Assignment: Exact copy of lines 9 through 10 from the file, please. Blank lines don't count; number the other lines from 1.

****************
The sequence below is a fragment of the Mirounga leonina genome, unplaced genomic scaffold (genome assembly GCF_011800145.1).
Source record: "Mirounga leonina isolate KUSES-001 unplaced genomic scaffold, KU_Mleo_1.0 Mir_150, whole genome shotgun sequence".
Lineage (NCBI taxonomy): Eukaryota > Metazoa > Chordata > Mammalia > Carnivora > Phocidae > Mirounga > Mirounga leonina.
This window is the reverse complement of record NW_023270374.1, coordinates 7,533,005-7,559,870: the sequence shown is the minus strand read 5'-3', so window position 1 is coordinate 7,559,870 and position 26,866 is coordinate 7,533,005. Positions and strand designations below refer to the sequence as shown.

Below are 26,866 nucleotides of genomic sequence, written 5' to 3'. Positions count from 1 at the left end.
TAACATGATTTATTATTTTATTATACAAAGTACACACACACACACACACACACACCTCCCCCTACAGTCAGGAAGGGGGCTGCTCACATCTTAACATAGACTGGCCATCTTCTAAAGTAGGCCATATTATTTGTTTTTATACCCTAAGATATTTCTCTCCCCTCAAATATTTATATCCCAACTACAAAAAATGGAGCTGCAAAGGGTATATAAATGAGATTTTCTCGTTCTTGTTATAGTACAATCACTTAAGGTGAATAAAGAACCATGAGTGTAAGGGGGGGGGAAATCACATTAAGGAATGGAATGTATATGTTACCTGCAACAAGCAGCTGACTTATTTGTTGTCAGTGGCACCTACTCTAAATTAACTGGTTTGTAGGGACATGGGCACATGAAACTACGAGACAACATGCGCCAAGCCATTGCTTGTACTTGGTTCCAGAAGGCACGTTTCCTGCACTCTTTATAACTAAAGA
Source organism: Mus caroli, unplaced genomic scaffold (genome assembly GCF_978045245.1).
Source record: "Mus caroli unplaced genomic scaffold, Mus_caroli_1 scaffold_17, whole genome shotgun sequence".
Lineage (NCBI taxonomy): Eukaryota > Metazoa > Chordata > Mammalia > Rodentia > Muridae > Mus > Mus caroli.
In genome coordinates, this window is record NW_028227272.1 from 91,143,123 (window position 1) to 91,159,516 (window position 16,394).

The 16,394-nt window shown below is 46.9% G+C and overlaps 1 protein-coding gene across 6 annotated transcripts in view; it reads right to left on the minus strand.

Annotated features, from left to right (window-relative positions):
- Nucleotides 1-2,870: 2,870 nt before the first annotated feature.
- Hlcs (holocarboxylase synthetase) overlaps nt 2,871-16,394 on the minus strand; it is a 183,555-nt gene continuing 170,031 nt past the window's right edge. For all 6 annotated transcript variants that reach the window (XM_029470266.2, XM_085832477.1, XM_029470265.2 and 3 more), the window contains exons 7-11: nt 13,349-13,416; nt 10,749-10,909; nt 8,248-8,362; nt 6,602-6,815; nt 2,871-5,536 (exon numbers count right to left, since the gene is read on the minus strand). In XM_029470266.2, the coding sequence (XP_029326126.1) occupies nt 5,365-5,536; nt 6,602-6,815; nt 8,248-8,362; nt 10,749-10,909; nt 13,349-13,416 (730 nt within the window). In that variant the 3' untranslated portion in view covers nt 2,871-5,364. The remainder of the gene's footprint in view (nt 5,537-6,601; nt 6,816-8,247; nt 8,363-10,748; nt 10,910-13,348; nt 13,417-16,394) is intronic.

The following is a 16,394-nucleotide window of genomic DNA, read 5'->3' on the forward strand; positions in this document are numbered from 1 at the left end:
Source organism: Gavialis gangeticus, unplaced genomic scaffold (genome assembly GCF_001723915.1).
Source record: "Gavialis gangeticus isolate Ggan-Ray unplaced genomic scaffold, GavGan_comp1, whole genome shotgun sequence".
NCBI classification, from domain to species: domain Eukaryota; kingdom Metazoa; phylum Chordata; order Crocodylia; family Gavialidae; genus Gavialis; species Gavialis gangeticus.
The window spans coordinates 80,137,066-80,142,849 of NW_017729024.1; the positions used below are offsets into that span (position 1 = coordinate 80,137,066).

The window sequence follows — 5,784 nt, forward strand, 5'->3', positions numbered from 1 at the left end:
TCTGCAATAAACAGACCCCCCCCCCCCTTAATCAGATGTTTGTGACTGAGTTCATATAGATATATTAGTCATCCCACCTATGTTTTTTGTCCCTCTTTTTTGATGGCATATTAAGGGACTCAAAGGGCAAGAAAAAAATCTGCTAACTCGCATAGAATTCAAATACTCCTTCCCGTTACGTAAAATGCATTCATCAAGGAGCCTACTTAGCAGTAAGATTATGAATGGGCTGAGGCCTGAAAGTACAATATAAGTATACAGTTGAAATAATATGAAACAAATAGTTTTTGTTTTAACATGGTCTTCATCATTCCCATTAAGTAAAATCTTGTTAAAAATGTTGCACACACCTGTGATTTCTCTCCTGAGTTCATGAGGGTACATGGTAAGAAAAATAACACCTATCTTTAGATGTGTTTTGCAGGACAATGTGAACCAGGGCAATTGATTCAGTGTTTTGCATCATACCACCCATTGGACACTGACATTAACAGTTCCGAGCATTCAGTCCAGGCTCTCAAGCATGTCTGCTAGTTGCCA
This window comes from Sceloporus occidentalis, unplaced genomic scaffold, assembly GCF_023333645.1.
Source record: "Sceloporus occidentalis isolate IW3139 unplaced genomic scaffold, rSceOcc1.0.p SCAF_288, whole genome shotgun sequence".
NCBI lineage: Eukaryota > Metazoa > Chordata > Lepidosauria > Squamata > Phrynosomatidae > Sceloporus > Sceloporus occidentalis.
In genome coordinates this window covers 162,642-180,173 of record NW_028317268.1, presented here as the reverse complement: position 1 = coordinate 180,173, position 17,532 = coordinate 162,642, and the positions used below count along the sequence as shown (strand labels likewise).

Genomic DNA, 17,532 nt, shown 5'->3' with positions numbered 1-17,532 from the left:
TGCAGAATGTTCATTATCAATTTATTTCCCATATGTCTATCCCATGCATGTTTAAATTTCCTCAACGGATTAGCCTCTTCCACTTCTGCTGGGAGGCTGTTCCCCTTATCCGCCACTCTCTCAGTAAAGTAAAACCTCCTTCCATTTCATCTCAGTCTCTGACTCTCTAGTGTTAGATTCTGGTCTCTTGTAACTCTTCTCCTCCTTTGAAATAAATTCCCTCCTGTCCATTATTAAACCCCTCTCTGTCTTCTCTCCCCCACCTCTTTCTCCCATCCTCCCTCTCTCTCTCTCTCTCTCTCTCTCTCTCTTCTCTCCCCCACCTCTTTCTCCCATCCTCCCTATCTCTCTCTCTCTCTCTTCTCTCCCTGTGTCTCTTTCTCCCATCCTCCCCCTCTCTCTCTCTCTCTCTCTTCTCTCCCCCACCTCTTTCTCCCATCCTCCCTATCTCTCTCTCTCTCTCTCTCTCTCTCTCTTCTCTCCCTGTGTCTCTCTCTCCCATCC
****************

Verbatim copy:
Lineage (NCBI taxonomy): Eukaryota > Metazoa > Chordata > Mammalia > Rodentia > Muridae > Mus > Mus caroli.
In genome coordinates, this window is record NW_028227272.1 from 91,143,123 (window position 1) to 91,159,516 (window position 16,394).